– Advertisement – When you use the Hubble USB-C hub and case, you’ll have all that you need right by your iPad’s side. Say goodbye to dongles with this side-mounted hub, which offers all the ports you need. It has two USB-C ports, a USB-A port, an SD and microSD card reader, and an audio jack. Plus, you won’t smudge your screen anymore because it also provides an easy way to keep ahold of your iPad while you use it. Furthermore, the integrated case has a magnetic closure that ensures your iPad Air or iPad Pro stays safely inside. What’s more, this all-in-one USB-C hub even has a magnetic spot to dock and charge your Apple Pencil. Choose Silver or Space Grey to match your Apple gadget. Finally, this USB-C Hub and Case boasts 4K 60 Hz HDMI screen mirroring to increase your productivity.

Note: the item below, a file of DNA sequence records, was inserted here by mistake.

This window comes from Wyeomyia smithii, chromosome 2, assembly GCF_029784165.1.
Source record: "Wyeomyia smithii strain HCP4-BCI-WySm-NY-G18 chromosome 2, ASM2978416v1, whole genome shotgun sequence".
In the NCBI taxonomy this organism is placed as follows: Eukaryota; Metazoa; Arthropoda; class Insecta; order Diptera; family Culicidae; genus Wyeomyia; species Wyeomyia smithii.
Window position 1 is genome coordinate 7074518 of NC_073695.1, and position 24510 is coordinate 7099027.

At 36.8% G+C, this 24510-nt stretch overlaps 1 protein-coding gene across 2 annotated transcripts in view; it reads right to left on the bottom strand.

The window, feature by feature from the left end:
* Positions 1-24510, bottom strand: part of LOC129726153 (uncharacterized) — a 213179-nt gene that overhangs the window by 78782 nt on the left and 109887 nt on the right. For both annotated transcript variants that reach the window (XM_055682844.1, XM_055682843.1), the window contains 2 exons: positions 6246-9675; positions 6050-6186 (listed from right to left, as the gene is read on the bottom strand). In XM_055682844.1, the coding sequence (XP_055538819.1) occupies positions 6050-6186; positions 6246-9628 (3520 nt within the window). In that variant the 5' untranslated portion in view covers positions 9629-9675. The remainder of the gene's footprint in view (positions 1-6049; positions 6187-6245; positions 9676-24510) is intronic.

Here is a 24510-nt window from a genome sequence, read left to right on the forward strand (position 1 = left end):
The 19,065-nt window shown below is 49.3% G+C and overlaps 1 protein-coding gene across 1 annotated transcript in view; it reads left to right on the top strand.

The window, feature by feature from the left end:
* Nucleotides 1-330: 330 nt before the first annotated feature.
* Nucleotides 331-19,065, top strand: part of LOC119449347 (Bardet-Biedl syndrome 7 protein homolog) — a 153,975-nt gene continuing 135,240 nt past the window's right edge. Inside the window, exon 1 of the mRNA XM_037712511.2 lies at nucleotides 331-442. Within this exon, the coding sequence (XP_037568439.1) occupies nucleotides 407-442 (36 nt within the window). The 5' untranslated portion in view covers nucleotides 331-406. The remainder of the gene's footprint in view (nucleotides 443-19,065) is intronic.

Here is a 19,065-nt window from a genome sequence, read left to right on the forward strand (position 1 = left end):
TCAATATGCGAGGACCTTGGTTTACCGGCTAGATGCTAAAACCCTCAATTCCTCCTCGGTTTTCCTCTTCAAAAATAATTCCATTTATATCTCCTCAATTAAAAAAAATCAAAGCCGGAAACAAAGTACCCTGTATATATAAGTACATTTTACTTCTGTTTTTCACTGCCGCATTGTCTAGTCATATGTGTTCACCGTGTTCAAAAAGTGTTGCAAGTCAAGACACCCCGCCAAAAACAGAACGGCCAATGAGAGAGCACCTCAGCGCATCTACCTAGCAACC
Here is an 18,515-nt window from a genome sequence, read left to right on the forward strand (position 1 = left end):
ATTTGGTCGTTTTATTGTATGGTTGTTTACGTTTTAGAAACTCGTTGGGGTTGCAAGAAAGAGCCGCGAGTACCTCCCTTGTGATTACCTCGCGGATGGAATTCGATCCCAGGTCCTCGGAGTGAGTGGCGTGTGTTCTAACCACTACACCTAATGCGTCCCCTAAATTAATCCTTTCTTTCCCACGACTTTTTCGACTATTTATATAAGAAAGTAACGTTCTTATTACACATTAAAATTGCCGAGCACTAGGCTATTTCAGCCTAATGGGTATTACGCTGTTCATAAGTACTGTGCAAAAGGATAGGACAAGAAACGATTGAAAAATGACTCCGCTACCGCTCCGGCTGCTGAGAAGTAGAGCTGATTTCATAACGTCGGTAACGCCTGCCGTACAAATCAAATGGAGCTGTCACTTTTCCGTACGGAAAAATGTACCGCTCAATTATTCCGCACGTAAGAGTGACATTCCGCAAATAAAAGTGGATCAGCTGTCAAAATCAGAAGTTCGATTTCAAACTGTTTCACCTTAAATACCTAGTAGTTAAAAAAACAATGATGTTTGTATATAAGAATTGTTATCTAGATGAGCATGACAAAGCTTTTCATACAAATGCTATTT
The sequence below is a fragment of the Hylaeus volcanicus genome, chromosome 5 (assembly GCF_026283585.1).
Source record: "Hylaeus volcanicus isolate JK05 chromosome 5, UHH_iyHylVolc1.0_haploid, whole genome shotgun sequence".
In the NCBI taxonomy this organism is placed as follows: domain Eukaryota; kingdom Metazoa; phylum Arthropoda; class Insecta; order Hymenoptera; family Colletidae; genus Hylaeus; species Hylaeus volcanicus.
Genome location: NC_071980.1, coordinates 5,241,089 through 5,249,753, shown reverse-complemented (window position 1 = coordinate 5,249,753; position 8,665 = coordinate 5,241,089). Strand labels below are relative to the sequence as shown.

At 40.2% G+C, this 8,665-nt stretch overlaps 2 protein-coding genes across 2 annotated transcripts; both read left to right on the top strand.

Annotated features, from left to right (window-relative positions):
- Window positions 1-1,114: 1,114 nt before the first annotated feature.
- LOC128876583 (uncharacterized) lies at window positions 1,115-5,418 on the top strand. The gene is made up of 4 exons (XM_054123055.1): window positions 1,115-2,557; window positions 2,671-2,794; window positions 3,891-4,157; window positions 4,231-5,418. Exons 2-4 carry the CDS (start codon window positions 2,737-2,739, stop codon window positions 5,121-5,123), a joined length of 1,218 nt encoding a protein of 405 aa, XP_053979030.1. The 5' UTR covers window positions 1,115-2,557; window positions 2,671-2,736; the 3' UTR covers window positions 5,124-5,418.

– Advertisement – This is a huge opportunity, but Ossoff and Warnock will also have to overcome both the state’s historically Republican tilt and the voter suppression that has been such a major feature of recent elections. In 2008, Saxby Chambliss won a Senate runoff by 15 points. In 2018, Stacey Abrams came achingly close in an election tainted by voter suppression. “This is a very different state than 2008. We’ve been working really hard. We have registered hundreds of thousands of voters in the state,” Warnock told reporters Thursday. “With record turnout this time around, I think that people understand what’s at stake. They’re going to rise up one more time.”- Advertisement – But that’s what it will take: a mass uprising.“We can’t be complacent,” said state Sen. Jennifer Jordan. “If we don’t vote for Warnock and Ossoff, we’re just going to have another situation where [Senate Majority Leader] Mitch McConnell is doing everything he can to make sure the president fails.”The runoffs are Jan. 5, 2021. If you live in Georgia, register to vote now and share that link with your family and friends in the state. The deadline is Dec. 7.- Advertisement –